A superhero supercut:
The Avengers, which opens today, has already brought in huge amounts of money overseas. Meanwhile, Brent Cox checks in on the price of print comics and points out that comic books were once the main way to get a superhero-fix:
[I]n 1945, roughly half of all Americans read comic books, including 95% of all boys, and (and!) 91% of all girls, between the ages of six and eleven. “In 1947,” Van Lente added, “one out of every three periodicals sold in the United States was a comic book. That’s 180 million comics in one year.” To experience market penetration like that, you’d pretty much have to be the Internet.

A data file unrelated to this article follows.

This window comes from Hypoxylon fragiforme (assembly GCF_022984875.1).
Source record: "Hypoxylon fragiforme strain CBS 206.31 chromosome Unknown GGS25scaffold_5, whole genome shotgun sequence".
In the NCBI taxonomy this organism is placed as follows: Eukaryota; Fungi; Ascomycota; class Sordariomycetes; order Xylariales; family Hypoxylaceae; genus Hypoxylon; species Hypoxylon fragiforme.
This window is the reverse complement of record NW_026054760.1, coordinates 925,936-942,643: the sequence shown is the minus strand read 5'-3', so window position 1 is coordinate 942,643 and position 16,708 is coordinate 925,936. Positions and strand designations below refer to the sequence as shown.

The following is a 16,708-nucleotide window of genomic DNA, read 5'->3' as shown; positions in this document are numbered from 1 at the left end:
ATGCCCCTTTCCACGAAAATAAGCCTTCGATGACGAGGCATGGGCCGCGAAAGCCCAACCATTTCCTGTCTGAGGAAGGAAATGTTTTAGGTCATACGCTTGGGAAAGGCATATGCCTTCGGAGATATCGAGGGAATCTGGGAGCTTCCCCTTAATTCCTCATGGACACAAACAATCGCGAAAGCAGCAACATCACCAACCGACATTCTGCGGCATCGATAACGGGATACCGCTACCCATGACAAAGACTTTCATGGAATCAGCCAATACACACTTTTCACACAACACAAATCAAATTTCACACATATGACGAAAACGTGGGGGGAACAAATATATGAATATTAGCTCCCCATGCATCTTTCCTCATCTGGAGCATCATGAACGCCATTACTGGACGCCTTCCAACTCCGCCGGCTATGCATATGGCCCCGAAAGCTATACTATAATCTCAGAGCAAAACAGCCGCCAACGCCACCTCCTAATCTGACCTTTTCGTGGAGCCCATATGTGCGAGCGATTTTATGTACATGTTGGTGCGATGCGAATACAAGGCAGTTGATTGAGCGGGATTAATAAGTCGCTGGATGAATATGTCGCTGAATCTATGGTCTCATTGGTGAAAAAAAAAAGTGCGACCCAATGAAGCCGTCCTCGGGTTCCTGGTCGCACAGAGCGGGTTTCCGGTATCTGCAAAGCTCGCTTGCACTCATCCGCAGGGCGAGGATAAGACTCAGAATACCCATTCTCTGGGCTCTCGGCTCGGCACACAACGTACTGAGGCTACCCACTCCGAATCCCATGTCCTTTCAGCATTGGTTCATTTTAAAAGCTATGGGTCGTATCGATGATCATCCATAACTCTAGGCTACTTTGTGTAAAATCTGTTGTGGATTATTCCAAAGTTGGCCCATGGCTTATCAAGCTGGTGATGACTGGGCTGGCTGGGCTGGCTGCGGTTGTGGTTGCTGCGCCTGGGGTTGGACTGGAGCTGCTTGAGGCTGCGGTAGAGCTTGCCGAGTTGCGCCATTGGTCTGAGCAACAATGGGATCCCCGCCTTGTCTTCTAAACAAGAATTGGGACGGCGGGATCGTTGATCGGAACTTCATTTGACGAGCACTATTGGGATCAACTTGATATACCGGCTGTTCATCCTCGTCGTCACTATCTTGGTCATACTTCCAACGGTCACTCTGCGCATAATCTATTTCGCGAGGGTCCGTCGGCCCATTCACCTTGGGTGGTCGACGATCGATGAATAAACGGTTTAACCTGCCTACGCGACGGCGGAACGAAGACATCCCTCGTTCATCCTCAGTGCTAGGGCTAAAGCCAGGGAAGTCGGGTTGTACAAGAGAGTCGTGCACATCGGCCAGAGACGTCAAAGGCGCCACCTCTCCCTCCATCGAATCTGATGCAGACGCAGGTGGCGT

And if you glance at these lists of circulation figures for the time, you see that by 1946 you have four different comic book titles that were selling more than a million copies per month. (Whereas now, there are only three titles clearing (barely) two hundred thousand copies monthly.) So in comparing the 40s with now, we’re comparing a time when comic books were hands-down no-joke the undisputed dominant paradigm of entertainment for American children to now, a time when the characters and storylines of comics constitute a very American mythology while the vehicles that brought them there, the comic books themselves, sit off to the side.